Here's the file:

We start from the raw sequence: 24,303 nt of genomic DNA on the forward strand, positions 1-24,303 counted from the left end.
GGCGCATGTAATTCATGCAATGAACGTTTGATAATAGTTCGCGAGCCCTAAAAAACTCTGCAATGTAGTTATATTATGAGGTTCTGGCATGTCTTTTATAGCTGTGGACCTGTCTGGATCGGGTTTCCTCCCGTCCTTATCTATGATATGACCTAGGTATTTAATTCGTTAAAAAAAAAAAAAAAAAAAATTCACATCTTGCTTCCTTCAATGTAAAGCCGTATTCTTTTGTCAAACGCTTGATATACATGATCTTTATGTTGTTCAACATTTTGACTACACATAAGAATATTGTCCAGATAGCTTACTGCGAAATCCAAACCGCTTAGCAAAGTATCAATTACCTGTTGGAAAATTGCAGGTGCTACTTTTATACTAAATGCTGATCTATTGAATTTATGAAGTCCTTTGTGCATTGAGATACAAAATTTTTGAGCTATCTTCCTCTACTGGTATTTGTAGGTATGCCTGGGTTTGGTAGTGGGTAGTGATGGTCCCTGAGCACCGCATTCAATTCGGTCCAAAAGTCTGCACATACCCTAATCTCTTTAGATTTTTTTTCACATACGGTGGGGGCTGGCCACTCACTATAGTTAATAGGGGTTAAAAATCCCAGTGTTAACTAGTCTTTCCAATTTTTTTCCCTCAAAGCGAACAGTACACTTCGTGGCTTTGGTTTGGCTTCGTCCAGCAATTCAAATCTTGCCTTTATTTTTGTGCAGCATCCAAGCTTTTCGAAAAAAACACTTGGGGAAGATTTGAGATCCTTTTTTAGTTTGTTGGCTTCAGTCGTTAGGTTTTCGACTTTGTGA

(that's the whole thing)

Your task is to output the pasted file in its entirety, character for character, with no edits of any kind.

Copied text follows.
We start from the raw sequence: 24,303 nt of genomic DNA on the forward strand, positions 1-24,303 counted from the left end.
GGCGCATGTAATTCATGCAATGAACGTTTGATAATAGTTCGCGAGCCCTAAAAAACTCTGCAATGTAGTTATATTATGAGGTTCTGGCATGTCTTTTATAGCTGTGGACCTGTCTGGATCGGGTTTCCTCCCGTCCTTATCTATGATATGACCTAGGTATTTAATTCGTTAAAAAAAAAAAAAAAAAAAATTCACATCTTGCTTCCTTCAATGTAAAGCCGTATTCTTTTGTCAAACGCTTGATATACATGATCTTTATGTTGTTCAACATTTTGACTACACATAAGAATATTGTCCAGATAGCTTACTGCGAAATCCAAACCGCTTAGCAAAGTATCAATTACCTGTTGGAAAATTGCAGGTGCTACTTTTATACTAAATGCTGATCTATTGAATTTATGAAGTCCTTTGTGCATTGAGATACAAAATTTTTGAGCTATCTTCCTCTACTGGTATTTGTAGGTATGCCTGGGTTTGGTAGTGGGTAGTGATGGTCCCTGAGCACCGCATTCAATTCGGTCCAAAAGTCTGCACATACCCTAATCTCTTTAGATTTTTTTTCACATACGGTGGGGGCTGGCCACTCACTATAGTTAATAGGGGTTAAAAATCCCAGTGTTAACTAGTCTTTCCAATTTTTTTCCCTCAAAGCGAACAGTACACTTCGTGGCTTTGGTTTGGCTTCGTCCAGCAATTCAAATCTTGCCTTTATTTTTGTGCAGCATCCAAGCTTTTCGAAAAAAACACTTGGGGAAGATTTGAGATCCTTTTTTAGTTTGTTGGCTTCAGTCGTTAGGTTTTCGACTTTGTGA